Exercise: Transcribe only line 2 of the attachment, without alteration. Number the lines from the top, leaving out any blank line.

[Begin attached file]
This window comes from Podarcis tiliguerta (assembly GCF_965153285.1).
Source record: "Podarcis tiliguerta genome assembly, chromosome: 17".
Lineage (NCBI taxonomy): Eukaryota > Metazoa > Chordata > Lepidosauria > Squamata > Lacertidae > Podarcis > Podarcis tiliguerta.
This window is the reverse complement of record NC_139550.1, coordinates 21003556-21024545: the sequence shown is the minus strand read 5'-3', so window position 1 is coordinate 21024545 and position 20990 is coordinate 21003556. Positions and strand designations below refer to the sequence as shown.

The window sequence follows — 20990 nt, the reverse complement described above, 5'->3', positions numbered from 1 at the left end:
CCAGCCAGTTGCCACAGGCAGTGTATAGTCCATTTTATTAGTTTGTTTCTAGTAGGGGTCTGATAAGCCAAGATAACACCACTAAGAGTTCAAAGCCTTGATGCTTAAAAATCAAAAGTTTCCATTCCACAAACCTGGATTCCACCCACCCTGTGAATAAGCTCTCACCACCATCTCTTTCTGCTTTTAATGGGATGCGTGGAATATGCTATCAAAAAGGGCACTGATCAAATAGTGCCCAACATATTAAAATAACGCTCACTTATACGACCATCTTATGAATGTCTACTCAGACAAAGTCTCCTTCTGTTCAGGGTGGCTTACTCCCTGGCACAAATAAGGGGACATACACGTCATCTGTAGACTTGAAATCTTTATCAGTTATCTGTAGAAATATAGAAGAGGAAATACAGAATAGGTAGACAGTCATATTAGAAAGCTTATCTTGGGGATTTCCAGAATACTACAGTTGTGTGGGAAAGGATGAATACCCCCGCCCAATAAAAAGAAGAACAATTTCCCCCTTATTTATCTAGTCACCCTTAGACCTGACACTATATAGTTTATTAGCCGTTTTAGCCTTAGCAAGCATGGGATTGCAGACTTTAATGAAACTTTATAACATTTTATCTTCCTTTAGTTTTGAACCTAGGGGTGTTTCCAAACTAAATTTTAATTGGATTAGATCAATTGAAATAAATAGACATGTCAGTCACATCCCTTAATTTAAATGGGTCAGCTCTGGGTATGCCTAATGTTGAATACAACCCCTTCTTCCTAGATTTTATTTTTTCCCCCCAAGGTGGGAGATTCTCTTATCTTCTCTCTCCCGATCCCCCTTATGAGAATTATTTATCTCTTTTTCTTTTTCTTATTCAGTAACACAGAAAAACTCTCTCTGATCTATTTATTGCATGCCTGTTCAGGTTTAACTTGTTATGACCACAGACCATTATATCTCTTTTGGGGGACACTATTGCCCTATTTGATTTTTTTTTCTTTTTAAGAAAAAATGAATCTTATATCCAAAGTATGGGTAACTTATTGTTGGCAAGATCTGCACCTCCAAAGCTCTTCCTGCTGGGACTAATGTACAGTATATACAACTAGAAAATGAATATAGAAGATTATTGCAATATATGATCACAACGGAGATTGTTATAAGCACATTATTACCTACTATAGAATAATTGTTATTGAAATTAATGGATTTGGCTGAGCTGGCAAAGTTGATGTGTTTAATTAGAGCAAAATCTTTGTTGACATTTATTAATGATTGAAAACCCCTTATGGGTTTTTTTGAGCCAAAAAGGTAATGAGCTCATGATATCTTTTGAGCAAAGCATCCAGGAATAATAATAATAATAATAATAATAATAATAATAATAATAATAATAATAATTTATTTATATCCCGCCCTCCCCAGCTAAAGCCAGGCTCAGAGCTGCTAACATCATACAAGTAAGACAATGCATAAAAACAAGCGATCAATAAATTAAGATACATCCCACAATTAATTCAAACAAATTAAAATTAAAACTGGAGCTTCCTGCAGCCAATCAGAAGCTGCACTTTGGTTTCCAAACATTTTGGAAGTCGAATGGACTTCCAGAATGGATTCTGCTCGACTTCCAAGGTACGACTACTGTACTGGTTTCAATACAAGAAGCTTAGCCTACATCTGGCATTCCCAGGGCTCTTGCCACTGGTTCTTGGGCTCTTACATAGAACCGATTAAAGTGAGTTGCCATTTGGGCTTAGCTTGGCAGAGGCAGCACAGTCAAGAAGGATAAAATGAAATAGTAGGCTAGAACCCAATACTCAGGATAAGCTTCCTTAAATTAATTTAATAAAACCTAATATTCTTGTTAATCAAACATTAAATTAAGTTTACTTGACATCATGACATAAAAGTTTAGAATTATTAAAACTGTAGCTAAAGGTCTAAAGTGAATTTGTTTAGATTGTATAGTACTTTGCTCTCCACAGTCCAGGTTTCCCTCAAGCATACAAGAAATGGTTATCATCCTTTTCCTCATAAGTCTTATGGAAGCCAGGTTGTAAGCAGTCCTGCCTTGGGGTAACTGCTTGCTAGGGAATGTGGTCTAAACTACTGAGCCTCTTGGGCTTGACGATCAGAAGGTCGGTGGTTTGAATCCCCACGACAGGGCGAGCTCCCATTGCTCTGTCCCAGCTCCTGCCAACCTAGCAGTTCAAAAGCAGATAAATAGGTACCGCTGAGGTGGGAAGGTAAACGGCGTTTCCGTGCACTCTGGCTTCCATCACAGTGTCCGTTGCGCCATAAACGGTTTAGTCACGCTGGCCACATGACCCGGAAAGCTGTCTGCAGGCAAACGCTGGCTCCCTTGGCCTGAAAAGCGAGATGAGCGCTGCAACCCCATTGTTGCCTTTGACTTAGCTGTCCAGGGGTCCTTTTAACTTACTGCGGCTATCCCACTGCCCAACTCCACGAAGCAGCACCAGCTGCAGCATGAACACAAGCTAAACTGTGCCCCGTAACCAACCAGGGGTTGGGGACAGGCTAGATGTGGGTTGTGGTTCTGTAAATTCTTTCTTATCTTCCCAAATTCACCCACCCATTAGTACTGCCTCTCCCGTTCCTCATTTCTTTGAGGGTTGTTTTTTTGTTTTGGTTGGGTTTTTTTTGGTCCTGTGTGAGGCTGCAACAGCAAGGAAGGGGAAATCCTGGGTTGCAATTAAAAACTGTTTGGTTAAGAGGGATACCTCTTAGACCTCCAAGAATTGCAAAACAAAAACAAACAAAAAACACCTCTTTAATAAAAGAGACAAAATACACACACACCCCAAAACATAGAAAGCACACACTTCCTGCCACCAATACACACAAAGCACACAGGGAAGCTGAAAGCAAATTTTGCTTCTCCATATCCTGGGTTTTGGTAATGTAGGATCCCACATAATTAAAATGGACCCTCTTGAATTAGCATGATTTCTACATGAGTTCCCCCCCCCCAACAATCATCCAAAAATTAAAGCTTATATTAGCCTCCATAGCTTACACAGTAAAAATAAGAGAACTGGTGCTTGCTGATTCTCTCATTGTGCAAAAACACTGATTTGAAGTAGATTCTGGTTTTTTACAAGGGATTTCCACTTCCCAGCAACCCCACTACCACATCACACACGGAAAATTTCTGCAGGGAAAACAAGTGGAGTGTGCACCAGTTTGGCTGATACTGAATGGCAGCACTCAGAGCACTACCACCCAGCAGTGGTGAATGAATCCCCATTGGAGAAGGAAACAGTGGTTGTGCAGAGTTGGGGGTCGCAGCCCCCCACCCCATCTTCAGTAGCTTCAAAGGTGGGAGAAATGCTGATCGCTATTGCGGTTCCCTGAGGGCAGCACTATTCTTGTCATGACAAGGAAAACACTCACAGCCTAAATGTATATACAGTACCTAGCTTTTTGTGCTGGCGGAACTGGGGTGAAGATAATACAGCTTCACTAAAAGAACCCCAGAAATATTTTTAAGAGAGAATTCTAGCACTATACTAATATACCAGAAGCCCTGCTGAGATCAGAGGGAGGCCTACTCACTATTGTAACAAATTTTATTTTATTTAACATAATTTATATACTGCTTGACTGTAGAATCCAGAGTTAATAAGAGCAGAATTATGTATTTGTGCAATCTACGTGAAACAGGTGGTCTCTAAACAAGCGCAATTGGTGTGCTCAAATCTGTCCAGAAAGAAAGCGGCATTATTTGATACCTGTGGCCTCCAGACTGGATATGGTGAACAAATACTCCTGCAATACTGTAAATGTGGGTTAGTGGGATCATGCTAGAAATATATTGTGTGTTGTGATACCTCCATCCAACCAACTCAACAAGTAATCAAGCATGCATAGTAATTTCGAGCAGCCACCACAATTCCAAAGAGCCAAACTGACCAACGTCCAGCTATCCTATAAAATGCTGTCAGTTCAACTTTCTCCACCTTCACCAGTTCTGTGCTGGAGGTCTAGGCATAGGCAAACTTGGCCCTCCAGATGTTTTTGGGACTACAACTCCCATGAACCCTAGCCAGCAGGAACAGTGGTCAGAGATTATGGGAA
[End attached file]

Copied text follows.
Source record: "Podarcis tiliguerta genome assembly, chromosome: 17".